After last week’s talk about draining ground beef, I have a follow up fat question.
Reader Lysandra asked about the fat separator step in my Pressure Cooker Pot Roast recipe:
What can I do if I don’t have a Fat Separator?
I have three suggestions...maybe four:
How to remove fat if you don't have a fat separator
- Skip the defatting step. Who’s got time to let fat settle? Dump everything in a serving bowl and go. I do this more often than I'd like to admit, especially on busy weeknights.
- Let the pot settle, then skim. This is the old school method. Fat is lighter than water, and if you let everything settle, fat floats to the top of the pot. Do what they do in professional kitchens - get out a big spoon and start skimming. (In professional kitchens that is a large part of the saucier’s job - skimming the fat off of their sauces as they simmer.) I can scoop out a lot of fat this way, but it takes patience and a steady hand.
- Refrigerate overnight, then scrape off the solidified fat cap. This is my favorite option - even better than a fat separator - but I have to plan ahead. After cooking, take the inner pot out of the pressure cooker base, set it aside, and let it cool for an hour. Then move it into the refrigerator overnight. (It helps to have a non-pressure lid to put on the pot.) The fat will float to the top of the pot and solidify. The next day: scrape off the fat cap, put the liner pot back in the pressure cooker, set to saute, and reheat until simmering. I did this all the time when my wife was on bed rest with our third kid. I’d pressure cook tomorrow’s dinner while I did tonight’s dishes and refrigerate it overnight. A quick scrape of the fat, followed by reheating, and dinner was ready in about 15 minutes. If you’re cooking soup or making chicken broth, the fat cap will form a solid disk floating on top of the liquid - you can lift it off in two or three big pieces. If the meal is more chunky - think a chili or stew - the fat cap will be stuck to the ingredients, so you have to scrape it off as best you can.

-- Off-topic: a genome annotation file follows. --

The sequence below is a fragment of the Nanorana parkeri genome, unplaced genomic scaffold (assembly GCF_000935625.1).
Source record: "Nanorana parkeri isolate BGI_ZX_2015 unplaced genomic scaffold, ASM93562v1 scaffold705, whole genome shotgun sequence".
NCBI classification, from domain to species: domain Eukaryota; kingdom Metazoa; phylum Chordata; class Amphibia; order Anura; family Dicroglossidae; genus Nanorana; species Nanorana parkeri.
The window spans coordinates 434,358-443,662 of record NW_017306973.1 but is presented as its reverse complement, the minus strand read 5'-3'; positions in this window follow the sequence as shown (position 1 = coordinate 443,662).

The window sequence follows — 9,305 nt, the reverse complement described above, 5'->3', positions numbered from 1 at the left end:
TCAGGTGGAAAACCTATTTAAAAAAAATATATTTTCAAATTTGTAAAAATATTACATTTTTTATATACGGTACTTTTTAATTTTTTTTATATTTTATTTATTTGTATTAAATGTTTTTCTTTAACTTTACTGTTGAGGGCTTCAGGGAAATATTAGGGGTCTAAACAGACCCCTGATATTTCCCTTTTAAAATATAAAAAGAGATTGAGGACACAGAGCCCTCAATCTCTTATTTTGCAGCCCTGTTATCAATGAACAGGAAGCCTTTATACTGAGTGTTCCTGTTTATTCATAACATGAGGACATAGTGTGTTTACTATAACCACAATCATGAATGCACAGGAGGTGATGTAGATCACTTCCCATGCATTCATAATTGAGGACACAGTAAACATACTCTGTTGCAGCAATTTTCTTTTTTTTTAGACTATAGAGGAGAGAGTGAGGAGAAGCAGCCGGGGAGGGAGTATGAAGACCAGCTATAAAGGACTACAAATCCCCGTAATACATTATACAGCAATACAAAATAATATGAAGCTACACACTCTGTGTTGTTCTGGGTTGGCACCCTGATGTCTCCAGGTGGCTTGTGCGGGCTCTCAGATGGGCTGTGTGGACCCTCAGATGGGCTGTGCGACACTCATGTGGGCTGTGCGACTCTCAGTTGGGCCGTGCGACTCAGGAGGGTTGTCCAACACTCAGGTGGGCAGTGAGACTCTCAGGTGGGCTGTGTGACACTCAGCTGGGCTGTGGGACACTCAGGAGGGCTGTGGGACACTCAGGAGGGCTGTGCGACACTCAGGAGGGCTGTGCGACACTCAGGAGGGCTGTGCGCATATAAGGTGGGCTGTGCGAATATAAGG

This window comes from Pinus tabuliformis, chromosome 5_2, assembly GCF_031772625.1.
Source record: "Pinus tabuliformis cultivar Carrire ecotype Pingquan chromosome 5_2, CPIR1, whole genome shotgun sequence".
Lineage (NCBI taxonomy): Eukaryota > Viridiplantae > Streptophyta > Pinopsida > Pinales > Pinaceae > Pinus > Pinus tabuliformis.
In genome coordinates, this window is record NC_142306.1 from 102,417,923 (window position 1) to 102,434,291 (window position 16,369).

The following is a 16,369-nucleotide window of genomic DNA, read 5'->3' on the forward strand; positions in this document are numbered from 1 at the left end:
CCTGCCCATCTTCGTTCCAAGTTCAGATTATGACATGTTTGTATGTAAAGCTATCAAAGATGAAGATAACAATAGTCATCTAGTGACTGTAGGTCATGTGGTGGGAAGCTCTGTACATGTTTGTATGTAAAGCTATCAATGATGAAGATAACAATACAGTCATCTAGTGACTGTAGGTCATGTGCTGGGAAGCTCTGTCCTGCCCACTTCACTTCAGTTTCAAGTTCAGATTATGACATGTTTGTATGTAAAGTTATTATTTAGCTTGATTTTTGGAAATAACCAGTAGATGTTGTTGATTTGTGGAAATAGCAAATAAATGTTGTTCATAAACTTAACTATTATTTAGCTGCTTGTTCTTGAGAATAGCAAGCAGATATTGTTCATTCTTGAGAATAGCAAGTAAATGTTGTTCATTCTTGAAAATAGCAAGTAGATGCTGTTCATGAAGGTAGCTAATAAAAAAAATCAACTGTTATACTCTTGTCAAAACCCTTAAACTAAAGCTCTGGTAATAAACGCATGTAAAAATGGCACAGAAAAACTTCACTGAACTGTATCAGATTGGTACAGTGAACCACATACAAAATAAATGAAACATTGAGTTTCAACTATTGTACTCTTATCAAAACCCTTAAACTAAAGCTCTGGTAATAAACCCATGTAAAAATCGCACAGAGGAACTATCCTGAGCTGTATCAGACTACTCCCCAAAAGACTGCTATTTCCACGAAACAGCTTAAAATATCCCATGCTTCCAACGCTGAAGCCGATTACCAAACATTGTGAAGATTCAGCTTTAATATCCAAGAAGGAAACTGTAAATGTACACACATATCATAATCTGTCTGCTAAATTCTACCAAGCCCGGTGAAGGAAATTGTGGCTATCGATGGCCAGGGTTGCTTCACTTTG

And my personal favorite, “buy a new kitchen toy:”
- Buy a fat separator:Amazon Prime will deliver a fat separator to your door in 2 days. A fat separator is one of my go-to kitchen tools; I’ve always had one, but it was a smaller 2 cup size. I bought the 4 cup OXO separator with a built-in straining lid, and was kicking myself for not getting one earlier.
Yes, I’m the kind of cook who answers most questions with “Cool! I get to buy a new kitchen gadget!” I wrote a paragraph about “don’t be like me”, but I deleted it. I figure:
- If you are like me, you know you aren’t going to change. (And you already have a couple of fat separators in your kitchen, or you clicked on the link above and ordered it before you even got to this sentence.)
- If you are not like me, you said “Pfft - why would I buy a gadget when I can skim off the fat with a spoon? No kitchen unitaskers!”
- Either way, I’m preaching to the crowd.
- Oh, and a FCC Notice: I am an Amazon affiliate, so anything you buy through the links support me with a small commission. (Also, I am an Amazon Prime addict. Two day shipping is awesome!)
What do you think?
How do you skim your fat? (And does that question sound oddly personal?) Tell us about it in the comments below.
Pressure Cooker Beef Pot Roast
Pressure Cooker 7 Hour Leg of Lamb (In 90 Minutes)
My favorite Pressure Cooker Tools
My other Pressure Cooker Recipes
My other Pressure Cooker Time Lapse Videos
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I don't have a separator either. If it goes in the fridge I"ll scrape the fat off the next day (Ie when I make broth) Otherwise I just don't worry about it that much.
Don't have a separator. I'm trying hard to stay away from adding any more uni-taskers to my kitchen arsenal. So, I skim when I need to & grouse about not having a separator! Fortunately, I don't cook much fatty meat, so it's not something I deal with often enough to break down & do something about.